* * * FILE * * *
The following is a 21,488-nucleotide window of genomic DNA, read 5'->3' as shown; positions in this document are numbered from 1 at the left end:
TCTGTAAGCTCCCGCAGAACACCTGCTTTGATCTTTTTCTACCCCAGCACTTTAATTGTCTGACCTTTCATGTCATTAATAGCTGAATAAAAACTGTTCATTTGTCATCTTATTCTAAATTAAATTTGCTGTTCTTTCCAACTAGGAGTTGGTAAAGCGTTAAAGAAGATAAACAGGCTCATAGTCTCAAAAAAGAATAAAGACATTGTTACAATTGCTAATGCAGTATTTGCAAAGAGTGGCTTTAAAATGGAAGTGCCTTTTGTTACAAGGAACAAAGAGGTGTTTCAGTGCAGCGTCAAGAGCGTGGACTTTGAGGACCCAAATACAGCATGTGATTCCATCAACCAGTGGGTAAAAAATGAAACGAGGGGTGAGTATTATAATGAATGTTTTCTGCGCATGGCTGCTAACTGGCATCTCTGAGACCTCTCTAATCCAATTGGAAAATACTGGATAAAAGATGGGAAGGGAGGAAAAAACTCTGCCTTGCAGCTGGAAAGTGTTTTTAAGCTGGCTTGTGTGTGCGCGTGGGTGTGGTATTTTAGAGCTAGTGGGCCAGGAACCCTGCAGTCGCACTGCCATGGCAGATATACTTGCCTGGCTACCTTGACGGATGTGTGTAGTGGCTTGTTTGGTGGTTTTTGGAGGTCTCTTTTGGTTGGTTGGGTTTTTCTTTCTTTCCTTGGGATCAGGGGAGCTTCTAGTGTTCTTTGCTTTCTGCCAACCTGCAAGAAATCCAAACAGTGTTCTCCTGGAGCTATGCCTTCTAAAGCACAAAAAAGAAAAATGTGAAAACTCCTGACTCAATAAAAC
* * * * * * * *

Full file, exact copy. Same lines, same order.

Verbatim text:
The following is a 21,488-nucleotide window of genomic DNA, read 5'->3' as shown; positions in this document are numbered from 1 at the left end:
TCTGTAAGCTCCCGCAGAACACCTGCTTTGATCTTTTTCTACCCCAGCACTTTAATTGTCTGACCTTTCATGTCATTAATAGCTGAATAAAAACTGTTCATTTGTCATCTTATTCTAAATTAAATTTGCTGTTCTTTCCAACTAGGAGTTGGTAAAGCGTTAAAGAAGATAAACAGGCTCATAGTCTCAAAAAAGAATAAAGACATTGTTACAATTGCTAATGCAGTATTTGCAAAGAGTGGCTTTAAAATGGAAGTGCCTTTTGTTACAAGGAACAAAGAGGTGTTTCAGTGCAGCGTCAAGAGCGTGGACTTTGAGGACCCAAATACAGCATGTGATTCCATCAACCAGTGGGTAAAAAATGAAACGAGGGGTGAGTATTATAATGAATGTTTTCTGCGCATGGCTGCTAACTGGCATCTCTGAGACCTCTCTAATCCAATTGGAAAATACTGGATAAAAGATGGGAAGGGAGGAAAAAACTCTGCCTTGCAGCTGGAAAGTGTTTTTAAGCTGGCTTGTGTGTGCGCGTGGGTGTGGTATTTTAGAGCTAGTGGGCCAGGAACCCTGCAGTCGCACTGCCATGGCAGATATACTTGCCTGGCTACCTTGACGGATGTGTGTAGTGGCTTGTTTGGTGGTTTTTGGAGGTCTCTTTTGGTTGGTTGGGTTTTTCTTTCTTTCCTTGGGATCAGGGGAGCTTCTAGTGTTCTTTGCTTTCTGCCAACCTGCAAGAAATCCAAACAGTGTTCTCCTGGAGCTATGCCTTCTAAAGCACAAAAAAGAAAAATGTGAAAACTCCTGACTCAATAAAAC